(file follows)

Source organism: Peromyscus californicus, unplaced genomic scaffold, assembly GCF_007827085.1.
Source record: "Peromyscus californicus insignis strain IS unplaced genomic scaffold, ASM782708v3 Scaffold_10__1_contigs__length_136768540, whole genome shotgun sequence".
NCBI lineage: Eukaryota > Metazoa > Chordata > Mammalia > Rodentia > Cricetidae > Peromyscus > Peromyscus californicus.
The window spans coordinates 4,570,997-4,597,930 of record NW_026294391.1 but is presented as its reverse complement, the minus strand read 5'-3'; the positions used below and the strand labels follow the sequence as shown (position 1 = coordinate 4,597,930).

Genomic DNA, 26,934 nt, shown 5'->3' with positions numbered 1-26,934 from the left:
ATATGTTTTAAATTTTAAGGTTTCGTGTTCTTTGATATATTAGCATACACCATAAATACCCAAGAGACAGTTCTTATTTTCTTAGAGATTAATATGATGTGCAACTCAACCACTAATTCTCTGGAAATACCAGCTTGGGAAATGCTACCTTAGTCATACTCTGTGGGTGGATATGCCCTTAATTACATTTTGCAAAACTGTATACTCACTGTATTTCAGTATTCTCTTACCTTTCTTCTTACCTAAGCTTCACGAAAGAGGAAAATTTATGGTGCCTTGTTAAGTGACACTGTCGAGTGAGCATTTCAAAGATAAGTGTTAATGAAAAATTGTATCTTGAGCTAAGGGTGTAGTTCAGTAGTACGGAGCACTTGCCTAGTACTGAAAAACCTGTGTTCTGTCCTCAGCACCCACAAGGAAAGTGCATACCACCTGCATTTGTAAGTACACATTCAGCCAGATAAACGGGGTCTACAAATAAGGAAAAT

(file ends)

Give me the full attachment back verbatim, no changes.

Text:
Source organism: Peromyscus californicus, unplaced genomic scaffold, assembly GCF_007827085.1.
Source record: "Peromyscus californicus insignis strain IS unplaced genomic scaffold, ASM782708v3 Scaffold_10__1_contigs__length_136768540, whole genome shotgun sequence".
NCBI lineage: Eukaryota > Metazoa > Chordata > Mammalia > Rodentia > Cricetidae > Peromyscus > Peromyscus californicus.
The window spans coordinates 4,570,997-4,597,930 of record NW_026294391.1 but is presented as its reverse complement, the minus strand read 5'-3'; the positions used below and the strand labels follow the sequence as shown (position 1 = coordinate 4,597,930).

Genomic DNA, 26,934 nt, shown 5'->3' with positions numbered 1-26,934 from the left:
ATATGTTTTAAATTTTAAGGTTTCGTGTTCTTTGATATATTAGCATACACCATAAATACCCAAGAGACAGTTCTTATTTTCTTAGAGATTAATATGATGTGCAACTCAACCACTAATTCTCTGGAAATACCAGCTTGGGAAATGCTACCTTAGTCATACTCTGTGGGTGGATATGCCCTTAATTACATTTTGCAAAACTGTATACTCACTGTATTTCAGTATTCTCTTACCTTTCTTCTTACCTAAGCTTCACGAAAGAGGAAAATTTATGGTGCCTTGTTAAGTGACACTGTCGAGTGAGCATTTCAAAGATAAGTGTTAATGAAAAATTGTATCTTGAGCTAAGGGTGTAGTTCAGTAGTACGGAGCACTTGCCTAGTACTGAAAAACCTGTGTTCTGTCCTCAGCACCCACAAGGAAAGTGCATACCACCTGCATTTGTAAGTACACATTCAGCCAGATAAACGGGGTCTACAAATAAGGAAAAT